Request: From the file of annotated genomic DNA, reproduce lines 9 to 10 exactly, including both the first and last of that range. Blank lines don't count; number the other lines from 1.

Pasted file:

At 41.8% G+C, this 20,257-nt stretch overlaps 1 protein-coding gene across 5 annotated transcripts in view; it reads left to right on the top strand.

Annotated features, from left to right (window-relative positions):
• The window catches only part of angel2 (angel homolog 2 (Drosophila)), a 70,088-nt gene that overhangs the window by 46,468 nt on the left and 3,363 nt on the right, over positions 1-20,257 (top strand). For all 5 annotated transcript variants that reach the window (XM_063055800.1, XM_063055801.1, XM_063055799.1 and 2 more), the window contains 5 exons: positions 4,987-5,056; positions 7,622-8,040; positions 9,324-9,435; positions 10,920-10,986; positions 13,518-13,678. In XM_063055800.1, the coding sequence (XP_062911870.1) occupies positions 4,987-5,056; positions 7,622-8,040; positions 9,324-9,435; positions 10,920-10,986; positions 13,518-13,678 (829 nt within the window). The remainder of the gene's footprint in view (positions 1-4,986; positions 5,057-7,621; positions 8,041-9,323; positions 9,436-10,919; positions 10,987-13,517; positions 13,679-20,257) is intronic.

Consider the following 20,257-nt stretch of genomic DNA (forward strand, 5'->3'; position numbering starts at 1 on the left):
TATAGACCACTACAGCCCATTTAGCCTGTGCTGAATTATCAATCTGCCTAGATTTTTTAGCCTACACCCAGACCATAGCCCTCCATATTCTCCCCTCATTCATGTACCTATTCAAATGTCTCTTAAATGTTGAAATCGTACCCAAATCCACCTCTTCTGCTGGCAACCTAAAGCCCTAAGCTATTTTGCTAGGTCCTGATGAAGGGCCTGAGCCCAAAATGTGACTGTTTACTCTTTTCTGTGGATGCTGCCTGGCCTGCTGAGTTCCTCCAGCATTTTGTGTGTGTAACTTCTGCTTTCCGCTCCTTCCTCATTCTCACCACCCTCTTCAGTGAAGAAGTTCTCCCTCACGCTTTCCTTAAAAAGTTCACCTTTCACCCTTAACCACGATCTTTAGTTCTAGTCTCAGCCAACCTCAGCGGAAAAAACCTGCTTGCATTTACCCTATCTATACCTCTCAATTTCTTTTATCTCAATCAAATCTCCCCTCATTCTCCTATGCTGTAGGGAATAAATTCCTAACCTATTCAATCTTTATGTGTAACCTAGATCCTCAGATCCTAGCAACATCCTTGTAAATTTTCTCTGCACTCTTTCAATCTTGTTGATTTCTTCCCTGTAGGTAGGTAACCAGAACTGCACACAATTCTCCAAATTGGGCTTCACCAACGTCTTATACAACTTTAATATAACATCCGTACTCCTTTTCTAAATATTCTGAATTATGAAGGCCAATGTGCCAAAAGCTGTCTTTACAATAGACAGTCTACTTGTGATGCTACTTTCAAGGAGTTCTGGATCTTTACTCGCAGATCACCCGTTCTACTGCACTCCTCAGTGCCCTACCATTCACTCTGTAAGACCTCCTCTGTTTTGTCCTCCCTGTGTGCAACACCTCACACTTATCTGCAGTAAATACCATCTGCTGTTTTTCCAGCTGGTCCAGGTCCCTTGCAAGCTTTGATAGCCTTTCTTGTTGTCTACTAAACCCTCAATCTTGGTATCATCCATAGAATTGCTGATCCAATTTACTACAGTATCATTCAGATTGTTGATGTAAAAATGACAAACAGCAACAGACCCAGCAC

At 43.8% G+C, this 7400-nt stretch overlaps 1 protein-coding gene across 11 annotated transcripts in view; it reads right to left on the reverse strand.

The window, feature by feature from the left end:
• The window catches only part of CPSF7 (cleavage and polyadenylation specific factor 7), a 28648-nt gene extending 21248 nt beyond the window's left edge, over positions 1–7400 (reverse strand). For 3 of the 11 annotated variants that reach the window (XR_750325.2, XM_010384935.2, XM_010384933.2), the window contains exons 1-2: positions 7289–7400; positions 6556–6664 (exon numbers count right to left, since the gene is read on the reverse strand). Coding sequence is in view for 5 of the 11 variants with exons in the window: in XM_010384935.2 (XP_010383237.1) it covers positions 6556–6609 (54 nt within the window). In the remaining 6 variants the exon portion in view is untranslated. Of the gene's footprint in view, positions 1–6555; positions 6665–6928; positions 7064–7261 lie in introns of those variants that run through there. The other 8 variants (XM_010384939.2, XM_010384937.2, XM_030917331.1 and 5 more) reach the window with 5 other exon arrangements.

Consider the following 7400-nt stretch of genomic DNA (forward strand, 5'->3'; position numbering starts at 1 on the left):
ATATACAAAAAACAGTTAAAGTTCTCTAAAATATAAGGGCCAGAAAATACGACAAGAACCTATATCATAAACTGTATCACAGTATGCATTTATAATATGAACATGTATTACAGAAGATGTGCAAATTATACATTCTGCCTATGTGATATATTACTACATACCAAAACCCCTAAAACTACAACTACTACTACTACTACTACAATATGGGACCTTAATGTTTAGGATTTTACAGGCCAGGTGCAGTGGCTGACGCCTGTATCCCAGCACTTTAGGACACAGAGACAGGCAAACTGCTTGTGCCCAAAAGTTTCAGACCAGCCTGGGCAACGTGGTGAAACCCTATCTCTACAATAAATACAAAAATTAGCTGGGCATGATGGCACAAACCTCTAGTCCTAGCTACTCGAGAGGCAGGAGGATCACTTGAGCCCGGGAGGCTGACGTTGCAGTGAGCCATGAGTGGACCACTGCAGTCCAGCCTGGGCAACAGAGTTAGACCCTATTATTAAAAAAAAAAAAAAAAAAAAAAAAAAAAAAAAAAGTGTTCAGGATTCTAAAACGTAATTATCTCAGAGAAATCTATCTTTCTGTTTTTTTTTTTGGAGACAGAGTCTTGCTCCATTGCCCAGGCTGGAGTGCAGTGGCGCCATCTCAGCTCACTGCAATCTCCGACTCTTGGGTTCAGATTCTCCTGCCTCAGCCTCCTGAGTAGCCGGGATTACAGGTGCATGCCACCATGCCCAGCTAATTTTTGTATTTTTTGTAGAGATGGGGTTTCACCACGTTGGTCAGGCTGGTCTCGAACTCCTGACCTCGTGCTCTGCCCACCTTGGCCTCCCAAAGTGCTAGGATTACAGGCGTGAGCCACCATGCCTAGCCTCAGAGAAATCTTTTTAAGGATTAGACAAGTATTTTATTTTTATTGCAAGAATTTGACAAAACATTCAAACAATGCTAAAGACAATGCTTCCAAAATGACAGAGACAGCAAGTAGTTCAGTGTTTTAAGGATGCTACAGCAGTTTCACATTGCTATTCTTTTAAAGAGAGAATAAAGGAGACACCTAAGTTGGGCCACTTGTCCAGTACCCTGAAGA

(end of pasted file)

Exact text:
Consider the following 7400-nt stretch of genomic DNA (forward strand, 5'->3'; position numbering starts at 1 on the left):
ATATACAAAAAACAGTTAAAGTTCTCTAAAATATAAGGGCCAGAAAATACGACAAGAACCTATATCATAAACTGTATCACAGTATGCATTTATAATATGAACATGTATTACAGAAGATGTGCAAATTATACATTCTGCCTATGTGATATATTACTACATACCAAAACCCCTAAAACTACAACTACTACTACTACTACTACAATATGGGACCTTAATGTTTAGGATTTTACAGGCCAGGTGCAGTGGCTGACGCCTGTATCCCAGCACTTTAGGACACAGAGACAGGCAAACTGCTTGTGCCCAAAAGTTTCAGACCAGCCTGGGCAACGTGGTGAAACCCTATCTCTACAATAAATACAAAAATTAGCTGGGCATGATGGCACAAACCTCTAGTCCTAGCTACTCGAGAGGCAGGAGGATCACTTGAGCCCGGGAGGCTGACGTTGCAGTGAGCCATGAGTGGACCACTGCAGTCCAGCCTGGGCAACAGAGTTAGACCCTATTATTAAAAAAAAAAAAAAAAAAAAAAAAAAAAAAAAAAGTGTTCAGGATTCTAAAACGTAATTATCTCAGAGAAATCTATCTTTCTGTTTTTTTTTTTGGAGACAGAGTCTTGCTCCATTGCCCAGGCTGGAGTGCAGTGGCGCCATCTCAGCTCACTGCAATCTCCGACTCTTGGGTTCAGATTCTCCTGCCTCAGCCTCCTGAGTAGCCGGGATTACAGGTGCATGCCACCATGCCCAGCTAATTTTTGTATTTTTTGTAGAGATGGGGTTTCACCACGTTGGTCAGGCTGGTCTCGAACTCCTGACCTCGTGCTCTGCCCACCTTGGCCTCCCAAAGTGCTAGGATTACAGGCGTGAGCCACCATGCCTAGCCTCAGAGAAATCTTTTTAAGGATTAGACAAGTATTTTATTTTTATTGCAAGAATTTGACAAAACATTCAAACAATGCTAAAGACAATGCTTCCAAAATGACAGAGACAGCAAGTAGTTCAGTGTTTTAAGGATGCTACAGCAGTTTCACATTGCTATTCTTTTAAAGAGAGAATAAAGGAGACACCTAAGTTGGGCCACTTGTCCAGTACCCTGAAGA